The inn not only hosted travellers: it became a destination for entertainment because Thomas Shepard and his sons were lively musicians. A hall was built above the capacious driving shed, becoming a popular venue for all-night dances; groups of young party-goers would regularly come north from the town. The Shepard family were also known for their doggerel verse. Their Reform political associations during the 1837 Rebellion led to the arrest of four Shepard brothers along with many others and a sentence of transportation to Van Dieman's Land.[4] Before that happened, Michael and Thomas Shepard Jr. escaped from interim incarceration at Fort Henry in Kingston. Those who took refuge in the United States were later pardoned.

Some twenty years after the original work was installed, the carver made another life-sized lion sculpted from oak, using putty to create the lion's mane.[5] Perhaps the pine lion was deteriorating. On what did Paul Sheppard base his design? We will never know the answer, but curiosity made me wonder if his lion resembled that of the Upper Canada legislature, the carving plundered in 1812 (we don't know who carved this one):
Canadian War Museum
Resemble? Not so much after all!

The lion, of course, is a British heraldic symbol and because it's so greatly admired, variations have been imitated every-where.

Often they guard a prominent public building or a grand estate (Royal York Hotel, Toronto):

So how did the Golden Lion come to the North York Library? And yes, it is the original oak lion, now at least 150 years old.[6] Although the carving had numerous homes over the years, and at one point acquired the nickname "Henry," the re-gilded king of beasts is being treated royally now.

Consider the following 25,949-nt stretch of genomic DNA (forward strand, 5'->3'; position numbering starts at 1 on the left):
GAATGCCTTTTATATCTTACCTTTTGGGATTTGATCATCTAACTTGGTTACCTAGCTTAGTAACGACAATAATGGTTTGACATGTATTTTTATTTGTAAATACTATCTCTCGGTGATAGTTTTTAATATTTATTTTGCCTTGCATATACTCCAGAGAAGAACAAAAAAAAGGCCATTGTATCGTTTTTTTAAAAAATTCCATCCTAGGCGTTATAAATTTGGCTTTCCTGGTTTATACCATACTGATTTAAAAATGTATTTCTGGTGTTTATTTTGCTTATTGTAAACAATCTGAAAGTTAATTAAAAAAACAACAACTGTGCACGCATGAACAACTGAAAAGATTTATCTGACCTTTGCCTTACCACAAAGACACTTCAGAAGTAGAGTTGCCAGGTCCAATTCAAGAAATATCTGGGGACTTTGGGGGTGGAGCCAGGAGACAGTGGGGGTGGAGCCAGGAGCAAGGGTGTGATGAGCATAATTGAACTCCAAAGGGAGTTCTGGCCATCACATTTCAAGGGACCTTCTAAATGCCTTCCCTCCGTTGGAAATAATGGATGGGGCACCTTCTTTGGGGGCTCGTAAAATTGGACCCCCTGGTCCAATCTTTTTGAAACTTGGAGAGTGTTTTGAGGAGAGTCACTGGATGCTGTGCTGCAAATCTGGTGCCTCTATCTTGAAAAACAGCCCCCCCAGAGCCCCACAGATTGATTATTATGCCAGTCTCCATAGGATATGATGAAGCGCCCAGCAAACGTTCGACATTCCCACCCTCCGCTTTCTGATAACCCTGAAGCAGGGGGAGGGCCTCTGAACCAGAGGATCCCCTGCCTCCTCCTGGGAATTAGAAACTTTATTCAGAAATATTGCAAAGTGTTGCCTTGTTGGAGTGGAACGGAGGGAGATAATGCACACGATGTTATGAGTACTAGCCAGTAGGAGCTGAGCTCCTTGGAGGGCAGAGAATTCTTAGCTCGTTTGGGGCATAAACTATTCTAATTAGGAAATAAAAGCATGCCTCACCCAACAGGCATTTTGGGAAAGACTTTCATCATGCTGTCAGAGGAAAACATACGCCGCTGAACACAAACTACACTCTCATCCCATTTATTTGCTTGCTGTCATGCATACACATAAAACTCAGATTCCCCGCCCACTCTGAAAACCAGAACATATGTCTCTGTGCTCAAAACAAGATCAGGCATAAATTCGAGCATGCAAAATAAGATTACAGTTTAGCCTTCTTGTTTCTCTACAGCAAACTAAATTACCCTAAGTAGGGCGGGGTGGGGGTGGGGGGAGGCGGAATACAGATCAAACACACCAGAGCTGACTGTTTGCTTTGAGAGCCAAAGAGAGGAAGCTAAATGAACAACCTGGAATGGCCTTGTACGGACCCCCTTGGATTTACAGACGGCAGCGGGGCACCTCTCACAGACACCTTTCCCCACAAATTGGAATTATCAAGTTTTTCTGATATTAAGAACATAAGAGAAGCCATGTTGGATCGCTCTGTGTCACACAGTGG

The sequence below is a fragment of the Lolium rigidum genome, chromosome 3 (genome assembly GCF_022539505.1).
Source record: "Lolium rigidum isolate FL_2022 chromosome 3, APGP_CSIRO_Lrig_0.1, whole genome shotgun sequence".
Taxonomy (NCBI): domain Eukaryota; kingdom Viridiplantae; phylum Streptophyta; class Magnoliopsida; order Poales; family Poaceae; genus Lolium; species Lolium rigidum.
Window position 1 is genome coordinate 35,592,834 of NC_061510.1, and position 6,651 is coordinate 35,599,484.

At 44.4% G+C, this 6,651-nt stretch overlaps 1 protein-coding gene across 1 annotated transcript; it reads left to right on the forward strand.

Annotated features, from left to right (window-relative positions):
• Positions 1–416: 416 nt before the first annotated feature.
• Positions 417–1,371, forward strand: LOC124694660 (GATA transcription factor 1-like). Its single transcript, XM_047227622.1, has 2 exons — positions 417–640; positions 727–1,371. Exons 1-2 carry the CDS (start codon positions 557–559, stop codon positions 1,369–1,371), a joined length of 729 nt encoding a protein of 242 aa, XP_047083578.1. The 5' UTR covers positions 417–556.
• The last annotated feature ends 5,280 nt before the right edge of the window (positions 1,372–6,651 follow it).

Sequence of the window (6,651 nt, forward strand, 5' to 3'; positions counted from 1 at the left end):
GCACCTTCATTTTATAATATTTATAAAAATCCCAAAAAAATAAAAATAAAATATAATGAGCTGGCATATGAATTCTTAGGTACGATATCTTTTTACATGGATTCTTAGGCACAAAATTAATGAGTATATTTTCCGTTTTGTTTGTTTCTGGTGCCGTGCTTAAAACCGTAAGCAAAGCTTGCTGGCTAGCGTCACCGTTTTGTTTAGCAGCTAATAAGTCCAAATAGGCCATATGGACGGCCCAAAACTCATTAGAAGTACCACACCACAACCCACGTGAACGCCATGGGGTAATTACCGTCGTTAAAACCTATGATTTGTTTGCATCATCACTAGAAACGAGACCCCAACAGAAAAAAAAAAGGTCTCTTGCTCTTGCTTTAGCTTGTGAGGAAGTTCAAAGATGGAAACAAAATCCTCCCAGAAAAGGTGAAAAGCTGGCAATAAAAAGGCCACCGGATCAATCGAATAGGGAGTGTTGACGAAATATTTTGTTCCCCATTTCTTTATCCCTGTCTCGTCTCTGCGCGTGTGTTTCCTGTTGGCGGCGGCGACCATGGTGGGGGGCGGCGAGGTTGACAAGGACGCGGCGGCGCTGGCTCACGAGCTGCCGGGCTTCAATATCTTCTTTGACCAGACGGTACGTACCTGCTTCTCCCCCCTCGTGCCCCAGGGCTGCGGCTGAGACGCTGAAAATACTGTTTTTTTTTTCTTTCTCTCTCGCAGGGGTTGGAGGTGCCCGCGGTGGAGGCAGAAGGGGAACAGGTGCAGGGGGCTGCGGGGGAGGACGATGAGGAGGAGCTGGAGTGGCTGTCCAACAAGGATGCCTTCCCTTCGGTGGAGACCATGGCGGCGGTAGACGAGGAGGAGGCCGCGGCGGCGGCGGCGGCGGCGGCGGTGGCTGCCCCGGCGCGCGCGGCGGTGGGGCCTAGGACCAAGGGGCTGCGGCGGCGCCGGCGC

Long may he reign!

[1] Patricia W. Hart, Pioneering in North York (Toronto: General Publishing Company Limited, 1968), 86. Many details are from Hart's well-researched book.
[2] Hart, ibid.
[3] Catherine, Canadiana Department, North York Central Library, to Brenda Dougall Merriman, e-mail, 28 February 2014, "Golden Lion statue." Catherine cites articles by Jeanne Hopkins in York Pioneer and old newspapers.
[4] Hart, 161-2. Hart cites John Ross Robertson, Old Toronto, 120-121.
[5] Hart, 86.
[6] Catherine, North York Library, e-mail, 28 February 2014.

© 2014 Brenda Dougall Merriman

12 April 2014

The Book of Me (10)

Note to self: playing catch-up gives short shrift to each prompt; it would be fitting that I sink my teeth into something occasionally. Is this one of them?

Technology (Prompt 26)
Technology is. I don't like or dislike it, it's just there. Swiftly changing, moving, improving, upgrading, dazzling, and inevitably intimidating the crap out of me. New technology is not necessarily embraced in this cave.
blinking>> Luddite! Luddite!

Say what you will about you or your ancestors living through dramatic new technology changes, the World Wide Web and the Internet win these days, hands down. This is not to disparage the industrial revolution, space travel, or the flush toilet. Nor do I ignore the safety pin, the zipper, velcro, plastic, crazy glue, duct tape, and spandex which are definitely underrated, powerful inventions (that I classify as technological). But let's face it, every generation thinks its new technology is the most significant. And they are right.

So back to the Web and all that, including computers. Failure to adapt to initial steps could potentially leave you behind forever. Or that's how it looks some days. My computer technology curve began with the excitement of a brand-new Family Roots software program. It was shortly after being the recipient of an office discard ― a 1980s IBM computer. What a grand companion this software would be, my cutting edge new BFF! Together we would go places I'd never gone before. My family genealogy would be professionally assembled, charted, preserved.